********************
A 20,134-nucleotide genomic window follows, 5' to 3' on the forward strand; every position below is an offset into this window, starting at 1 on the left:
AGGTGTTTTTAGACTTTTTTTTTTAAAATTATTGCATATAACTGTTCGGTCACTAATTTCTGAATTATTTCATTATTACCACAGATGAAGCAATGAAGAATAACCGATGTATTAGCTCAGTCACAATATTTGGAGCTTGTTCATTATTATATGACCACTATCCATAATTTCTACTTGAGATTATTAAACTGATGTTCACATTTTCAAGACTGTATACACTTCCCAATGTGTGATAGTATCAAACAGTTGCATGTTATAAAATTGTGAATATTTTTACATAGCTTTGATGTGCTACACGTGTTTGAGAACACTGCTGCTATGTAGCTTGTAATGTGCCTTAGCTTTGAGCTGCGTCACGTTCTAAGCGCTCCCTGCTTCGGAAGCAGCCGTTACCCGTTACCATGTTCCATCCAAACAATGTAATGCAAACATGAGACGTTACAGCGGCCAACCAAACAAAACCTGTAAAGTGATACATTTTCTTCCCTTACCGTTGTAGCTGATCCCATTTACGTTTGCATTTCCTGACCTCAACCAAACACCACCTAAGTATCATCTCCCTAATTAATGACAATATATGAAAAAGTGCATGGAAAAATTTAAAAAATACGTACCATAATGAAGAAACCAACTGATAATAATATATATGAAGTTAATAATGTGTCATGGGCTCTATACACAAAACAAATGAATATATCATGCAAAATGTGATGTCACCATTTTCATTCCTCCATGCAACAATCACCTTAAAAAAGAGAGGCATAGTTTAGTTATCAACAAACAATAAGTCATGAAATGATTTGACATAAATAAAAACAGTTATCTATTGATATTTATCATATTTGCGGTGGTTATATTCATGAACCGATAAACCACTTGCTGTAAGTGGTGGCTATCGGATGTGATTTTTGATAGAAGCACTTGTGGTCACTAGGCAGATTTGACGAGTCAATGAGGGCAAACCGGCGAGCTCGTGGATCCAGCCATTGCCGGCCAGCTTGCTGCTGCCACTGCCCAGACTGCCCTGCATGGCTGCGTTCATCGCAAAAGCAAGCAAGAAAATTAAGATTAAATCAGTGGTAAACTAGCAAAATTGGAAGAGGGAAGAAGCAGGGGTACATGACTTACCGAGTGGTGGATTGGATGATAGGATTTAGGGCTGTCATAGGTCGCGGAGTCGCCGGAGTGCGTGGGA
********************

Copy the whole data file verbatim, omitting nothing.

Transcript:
A 20,134-nucleotide genomic window follows, 5' to 3' on the forward strand; every position below is an offset into this window, starting at 1 on the left:
AGGTGTTTTTAGACTTTTTTTTTTAAAATTATTGCATATAACTGTTCGGTCACTAATTTCTGAATTATTTCATTATTACCACAGATGAAGCAATGAAGAATAACCGATGTATTAGCTCAGTCACAATATTTGGAGCTTGTTCATTATTATATGACCACTATCCATAATTTCTACTTGAGATTATTAAACTGATGTTCACATTTTCAAGACTGTATACACTTCCCAATGTGTGATAGTATCAAACAGTTGCATGTTATAAAATTGTGAATATTTTTACATAGCTTTGATGTGCTACACGTGTTTGAGAACACTGCTGCTATGTAGCTTGTAATGTGCCTTAGCTTTGAGCTGCGTCACGTTCTAAGCGCTCCCTGCTTCGGAAGCAGCCGTTACCCGTTACCATGTTCCATCCAAACAATGTAATGCAAACATGAGACGTTACAGCGGCCAACCAAACAAAACCTGTAAAGTGATACATTTTCTTCCCTTACCGTTGTAGCTGATCCCATTTACGTTTGCATTTCCTGACCTCAACCAAACACCACCTAAGTATCATCTCCCTAATTAATGACAATATATGAAAAAGTGCATGGAAAAATTTAAAAAATACGTACCATAATGAAGAAACCAACTGATAATAATATATATGAAGTTAATAATGTGTCATGGGCTCTATACACAAAACAAATGAATATATCATGCAAAATGTGATGTCACCATTTTCATTCCTCCATGCAACAATCACCTTAAAAAAGAGAGGCATAGTTTAGTTATCAACAAACAATAAGTCATGAAATGATTTGACATAAATAAAAACAGTTATCTATTGATATTTATCATATTTGCGGTGGTTATATTCATGAACCGATAAACCACTTGCTGTAAGTGGTGGCTATCGGATGTGATTTTTGATAGAAGCACTTGTGGTCACTAGGCAGATTTGACGAGTCAATGAGGGCAAACCGGCGAGCTCGTGGATCCAGCCATTGCCGGCCAGCTTGCTGCTGCCACTGCCCAGACTGCCCTGCATGGCTGCGTTCATCGCAAAAGCAAGCAAGAAAATTAAGATTAAATCAGTGGTAAACTAGCAAAATTGGAAGAGGGAAGAAGCAGGGGTACATGACTTACCGAGTGGTGGATTGGATGATAGGATTTAGGGCTGTCATAGGTCGCGGAGTCGCCGGAGTGCGTGGGA